Tuesday, June 17, 2008

The changing face of Post-Modern Japan

While the western world looks at Japan from the outside, admiring all the odd inventions and lifestyles, the nation is in a cultural crisis as it struggles to adjust to a post modern world.

The culture and mind set of Japan is changing so fast that the Japanese are at a cross roads in their history. From dealing with the slow change in the relationship between company and employee, a increase in the growing gap of `haves` and `have not,` and several other changes the Japanese are having to become more self-aware of their culture and the direction the nation is going in as a whole.

The change in the relationship between company and employee has been a slow, and often, painful process for many in Japan. The days of the loyal salary man is slowly becoming a thing of the past. While most Japanese men still consider bring a salary man as a much desired goal in life, there is a change, from the employee standpoint, as to defining loyalty to the company. In recent years the salary man has been turning on his company when the company is involved in wrong doing. Bring a `company rat` is a very new idea in Japan. Those who do roll over on the company cite that they wanted things to be done the right way. It is still a big risk to report wrong doing. Those who have went to the police reporting illegal actions taken by companies have suffered grave rewards for their actions. Many can no longer find work in their chosen profession. Even worse some even end up homeless because others companies will not hire. The good news is that the government passed a law making it illegal for companies to attack employees who report illegal actions. In time many see the Japanese company salary man becoming the independent salary man.

The raise of workers demanding more rights and resisting company policy is also making its way into the cultural fabric of Japan. This is not to say that Japan lacks in workers rights. Japan does have over all the basics of protecting workers for the most part. The difference is that workers themselves are coming together apart from any government laws meant to protect them. The growth and strength of worker unions has lead to more successful strikes and improvements in pay and employee input. Slowly employee are becoming more brave in break from the traditional feudal bonds of loyalty with the company.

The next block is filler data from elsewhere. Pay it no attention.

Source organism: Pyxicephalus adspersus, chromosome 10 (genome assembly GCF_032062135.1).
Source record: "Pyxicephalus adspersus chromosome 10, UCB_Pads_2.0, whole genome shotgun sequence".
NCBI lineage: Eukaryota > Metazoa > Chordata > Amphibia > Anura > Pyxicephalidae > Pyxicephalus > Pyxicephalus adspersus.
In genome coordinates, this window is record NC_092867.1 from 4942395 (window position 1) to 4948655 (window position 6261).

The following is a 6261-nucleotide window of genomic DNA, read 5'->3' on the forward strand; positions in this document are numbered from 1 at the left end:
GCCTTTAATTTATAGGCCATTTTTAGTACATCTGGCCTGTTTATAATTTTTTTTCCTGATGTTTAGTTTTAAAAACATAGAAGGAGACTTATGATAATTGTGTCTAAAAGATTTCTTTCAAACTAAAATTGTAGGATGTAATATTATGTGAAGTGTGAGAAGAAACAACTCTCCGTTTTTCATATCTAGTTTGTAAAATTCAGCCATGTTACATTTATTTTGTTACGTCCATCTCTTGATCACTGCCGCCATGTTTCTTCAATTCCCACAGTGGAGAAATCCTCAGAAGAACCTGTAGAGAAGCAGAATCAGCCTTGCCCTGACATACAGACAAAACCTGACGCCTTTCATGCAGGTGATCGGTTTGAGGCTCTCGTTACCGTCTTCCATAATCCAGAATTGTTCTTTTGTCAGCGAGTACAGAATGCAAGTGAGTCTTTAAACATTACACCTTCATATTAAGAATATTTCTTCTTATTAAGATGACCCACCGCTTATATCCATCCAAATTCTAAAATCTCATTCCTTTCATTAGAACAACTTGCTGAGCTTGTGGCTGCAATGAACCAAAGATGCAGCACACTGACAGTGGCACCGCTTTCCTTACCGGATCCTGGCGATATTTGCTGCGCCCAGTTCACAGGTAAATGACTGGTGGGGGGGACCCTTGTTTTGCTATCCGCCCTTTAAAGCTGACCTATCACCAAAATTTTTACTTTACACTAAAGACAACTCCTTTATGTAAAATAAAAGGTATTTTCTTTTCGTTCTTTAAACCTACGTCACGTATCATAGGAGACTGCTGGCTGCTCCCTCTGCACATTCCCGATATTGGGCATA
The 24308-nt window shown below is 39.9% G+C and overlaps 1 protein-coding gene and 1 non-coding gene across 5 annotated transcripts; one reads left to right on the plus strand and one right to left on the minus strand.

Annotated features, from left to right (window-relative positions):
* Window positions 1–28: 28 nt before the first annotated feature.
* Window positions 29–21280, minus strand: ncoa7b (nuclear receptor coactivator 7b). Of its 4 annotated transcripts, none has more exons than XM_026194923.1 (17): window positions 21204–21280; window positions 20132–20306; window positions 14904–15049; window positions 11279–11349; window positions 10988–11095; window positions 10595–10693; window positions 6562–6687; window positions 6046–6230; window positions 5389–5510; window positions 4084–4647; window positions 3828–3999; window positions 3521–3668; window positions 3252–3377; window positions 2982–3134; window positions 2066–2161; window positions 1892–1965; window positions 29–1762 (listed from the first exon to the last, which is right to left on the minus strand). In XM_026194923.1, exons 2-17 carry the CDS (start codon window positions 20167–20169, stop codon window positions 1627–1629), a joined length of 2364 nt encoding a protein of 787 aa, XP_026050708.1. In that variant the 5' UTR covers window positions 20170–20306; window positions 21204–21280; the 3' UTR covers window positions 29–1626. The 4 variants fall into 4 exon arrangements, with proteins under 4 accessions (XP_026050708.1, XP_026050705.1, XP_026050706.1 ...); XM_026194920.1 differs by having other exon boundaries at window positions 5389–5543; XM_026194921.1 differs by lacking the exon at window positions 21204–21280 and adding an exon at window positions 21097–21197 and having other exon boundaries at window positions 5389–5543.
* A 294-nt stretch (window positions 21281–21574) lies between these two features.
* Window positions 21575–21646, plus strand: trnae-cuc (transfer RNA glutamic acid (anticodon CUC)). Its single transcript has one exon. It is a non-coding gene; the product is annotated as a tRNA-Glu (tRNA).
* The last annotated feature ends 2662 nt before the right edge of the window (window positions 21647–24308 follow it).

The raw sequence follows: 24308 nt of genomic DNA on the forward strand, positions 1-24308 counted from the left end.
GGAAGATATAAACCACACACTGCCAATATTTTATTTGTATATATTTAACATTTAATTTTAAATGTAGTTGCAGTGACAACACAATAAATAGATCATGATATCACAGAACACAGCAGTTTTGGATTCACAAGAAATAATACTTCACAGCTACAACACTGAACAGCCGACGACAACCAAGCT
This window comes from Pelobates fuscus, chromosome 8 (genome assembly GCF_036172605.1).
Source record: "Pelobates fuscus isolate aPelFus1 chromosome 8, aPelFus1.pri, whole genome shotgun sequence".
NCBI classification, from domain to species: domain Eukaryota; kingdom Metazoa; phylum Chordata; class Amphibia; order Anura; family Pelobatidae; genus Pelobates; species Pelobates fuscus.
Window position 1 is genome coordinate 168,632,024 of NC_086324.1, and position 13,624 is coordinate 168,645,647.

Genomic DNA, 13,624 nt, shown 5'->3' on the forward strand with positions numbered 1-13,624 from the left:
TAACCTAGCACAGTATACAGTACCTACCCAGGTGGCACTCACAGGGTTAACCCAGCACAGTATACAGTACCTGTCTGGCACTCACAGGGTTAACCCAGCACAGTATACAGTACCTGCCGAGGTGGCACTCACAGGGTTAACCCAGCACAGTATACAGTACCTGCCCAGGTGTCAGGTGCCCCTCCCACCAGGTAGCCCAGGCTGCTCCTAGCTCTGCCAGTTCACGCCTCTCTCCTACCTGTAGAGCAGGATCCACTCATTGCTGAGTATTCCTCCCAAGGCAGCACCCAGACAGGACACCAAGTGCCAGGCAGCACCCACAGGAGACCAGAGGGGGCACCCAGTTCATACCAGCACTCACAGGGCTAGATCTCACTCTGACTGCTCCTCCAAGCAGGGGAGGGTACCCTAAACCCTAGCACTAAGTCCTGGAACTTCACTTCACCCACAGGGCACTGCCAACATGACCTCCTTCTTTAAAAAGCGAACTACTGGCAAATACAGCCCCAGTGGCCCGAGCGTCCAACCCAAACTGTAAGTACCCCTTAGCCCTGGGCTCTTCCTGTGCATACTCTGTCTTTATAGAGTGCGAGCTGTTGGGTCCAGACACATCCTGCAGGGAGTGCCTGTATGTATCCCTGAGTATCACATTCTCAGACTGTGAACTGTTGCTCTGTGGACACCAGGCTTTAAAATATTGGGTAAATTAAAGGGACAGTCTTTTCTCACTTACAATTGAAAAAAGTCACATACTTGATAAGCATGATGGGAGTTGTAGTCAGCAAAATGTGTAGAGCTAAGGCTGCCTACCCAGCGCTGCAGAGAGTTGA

Starting in the 1990`s a new sub-cultural emerged in Japan; the freeter. In the west a freeter is know are a slacker; but in the Japan the raise of the freeter is very different. A freeter does not actually choose to be a freeter in all cases. The raise of the freeter was due to the economic melt down which occurred in Japan in the 1990`s. Suddenly many young people found themselves unable to attain stable decent paying jobs. Not wanting to simply live at home or go back to school many of the youth started to live a hand to mouth lifestyle. Working one temp job after another, sleeping in all night internet cafes, or opening up a small second hand clothing store, the Japanese slacker was borne. Content to make just enough money to survive and enjoying a beer and a cup of instant noodles for dinner, freeters are leaving their own mark on Japanese culture. The raise in popularity of internet cafes are due in large part to freeters. Lacking a place to call home many freeters will bed down for the night in a internet cafe. Most net cafes in Japan now offer small private rooms complete with a computer, shower and cheap food. During the day hours in Tokyo it is common to see people walking the streets with one small bag of luggage on wheels; the mark of a freeter. Their entire lives and all their belongings crammed into one bag of luggage. Freeter is fast becoming the lifestyle of choice for many young people in Japan.

Another new cultural development in post-modern Japan is the social status which working women have gained in recent years. While women`s lib has been apart of the social fabric of Japan for decades only in recent years has a new generation of young women emerged who relish in their social status as fully independent working women. A fast growing number of young women in today`s Japan are choosing to live on their own and unattached by the bounds of relationships. Young women are now enjoying, more than ever, some of the social perks traditionally reserved for men. Many young women are becoming a force in the business world and finding it much easier to break though the class ceiling. They are also taking the stance of `love on my time` which is traditionally an idea that a salary man would take. Oddly enough many working women are preferring freeter men because they usually have more time on their hands and can be available when women want and need them. Many young women say they don`t mind paying for dinner as long as he can spend the amount of time with her that she wants.

The culture of post-modern holds with it many new ideas and lifestyles which are not part of traditional Japanese cultural. The new face of Japan is slowly emerging.

1 comment:

billywest said...

The group mentality here is strong, though. I suspect that the change in corporate culture will continue to make things better for the full-time company worker. Already, many large companies are incorporating merit-based promotion systems.

Like you said, however, it'll take awhile to become more ideal.